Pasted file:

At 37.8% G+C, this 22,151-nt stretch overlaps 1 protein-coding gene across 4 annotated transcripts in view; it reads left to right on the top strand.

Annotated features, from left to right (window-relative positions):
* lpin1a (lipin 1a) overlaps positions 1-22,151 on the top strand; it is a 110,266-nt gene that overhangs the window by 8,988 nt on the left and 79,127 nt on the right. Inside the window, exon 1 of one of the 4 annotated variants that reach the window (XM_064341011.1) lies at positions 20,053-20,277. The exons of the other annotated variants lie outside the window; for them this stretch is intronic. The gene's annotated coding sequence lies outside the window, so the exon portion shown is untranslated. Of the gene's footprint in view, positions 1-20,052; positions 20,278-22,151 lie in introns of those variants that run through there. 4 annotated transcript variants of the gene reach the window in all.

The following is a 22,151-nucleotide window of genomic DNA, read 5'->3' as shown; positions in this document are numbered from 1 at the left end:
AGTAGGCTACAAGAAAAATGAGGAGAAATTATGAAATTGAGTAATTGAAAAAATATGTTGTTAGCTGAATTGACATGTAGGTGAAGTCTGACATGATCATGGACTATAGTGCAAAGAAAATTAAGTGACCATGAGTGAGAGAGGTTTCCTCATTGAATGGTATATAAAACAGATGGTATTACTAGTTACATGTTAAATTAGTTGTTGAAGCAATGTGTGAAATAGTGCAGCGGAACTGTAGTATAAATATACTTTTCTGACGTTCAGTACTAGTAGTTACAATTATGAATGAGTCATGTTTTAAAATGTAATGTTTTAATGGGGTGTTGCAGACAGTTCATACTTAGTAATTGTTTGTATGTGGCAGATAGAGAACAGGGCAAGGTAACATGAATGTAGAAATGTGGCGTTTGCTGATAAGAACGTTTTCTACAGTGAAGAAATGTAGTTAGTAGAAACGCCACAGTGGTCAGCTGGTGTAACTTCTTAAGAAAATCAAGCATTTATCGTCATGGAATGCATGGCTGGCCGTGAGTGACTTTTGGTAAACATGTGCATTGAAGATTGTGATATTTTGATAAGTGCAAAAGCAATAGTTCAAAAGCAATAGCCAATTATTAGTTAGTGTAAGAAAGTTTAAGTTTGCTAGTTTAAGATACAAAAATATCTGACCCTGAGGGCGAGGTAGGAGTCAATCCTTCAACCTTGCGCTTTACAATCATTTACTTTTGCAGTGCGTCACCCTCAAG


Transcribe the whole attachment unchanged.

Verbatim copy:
At 37.8% G+C, this 22,151-nt stretch overlaps 1 protein-coding gene across 4 annotated transcripts in view; it reads left to right on the top strand.

Annotated features, from left to right (window-relative positions):
* lpin1a (lipin 1a) overlaps positions 1-22,151 on the top strand; it is a 110,266-nt gene that overhangs the window by 8,988 nt on the left and 79,127 nt on the right. Inside the window, exon 1 of one of the 4 annotated variants that reach the window (XM_064341011.1) lies at positions 20,053-20,277. The exons of the other annotated variants lie outside the window; for them this stretch is intronic. The gene's annotated coding sequence lies outside the window, so the exon portion shown is untranslated. Of the gene's footprint in view, positions 1-20,052; positions 20,278-22,151 lie in introns of those variants that run through there. 4 annotated transcript variants of the gene reach the window in all.

The following is a 22,151-nucleotide window of genomic DNA, read 5'->3' as shown; positions in this document are numbered from 1 at the left end:
AGTAGGCTACAAGAAAAATGAGGAGAAATTATGAAATTGAGTAATTGAAAAAATATGTTGTTAGCTGAATTGACATGTAGGTGAAGTCTGACATGATCATGGACTATAGTGCAAAGAAAATTAAGTGACCATGAGTGAGAGAGGTTTCCTCATTGAATGGTATATAAAACAGATGGTATTACTAGTTACATGTTAAATTAGTTGTTGAAGCAATGTGTGAAATAGTGCAGCGGAACTGTAGTATAAATATACTTTTCTGACGTTCAGTACTAGTAGTTACAATTATGAATGAGTCATGTTTTAAAATGTAATGTTTTAATGGGGTGTTGCAGACAGTTCATACTTAGTAATTGTTTGTATGTGGCAGATAGAGAACAGGGCAAGGTAACATGAATGTAGAAATGTGGCGTTTGCTGATAAGAACGTTTTCTACAGTGAAGAAATGTAGTTAGTAGAAACGCCACAGTGGTCAGCTGGTGTAACTTCTTAAGAAAATCAAGCATTTATCGTCATGGAATGCATGGCTGGCCGTGAGTGACTTTTGGTAAACATGTGCATTGAAGATTGTGATATTTTGATAAGTGCAAAAGCAATAGTTCAAAAGCAATAGCCAATTATTAGTTAGTGTAAGAAAGTTTAAGTTTGCTAGTTTAAGATACAAAAATATCTGACCCTGAGGGCGAGGTAGGAGTCAATCCTTCAACCTTGCGCTTTACAATCATTTACTTTTGCAGTGCGTCACCCTCAAG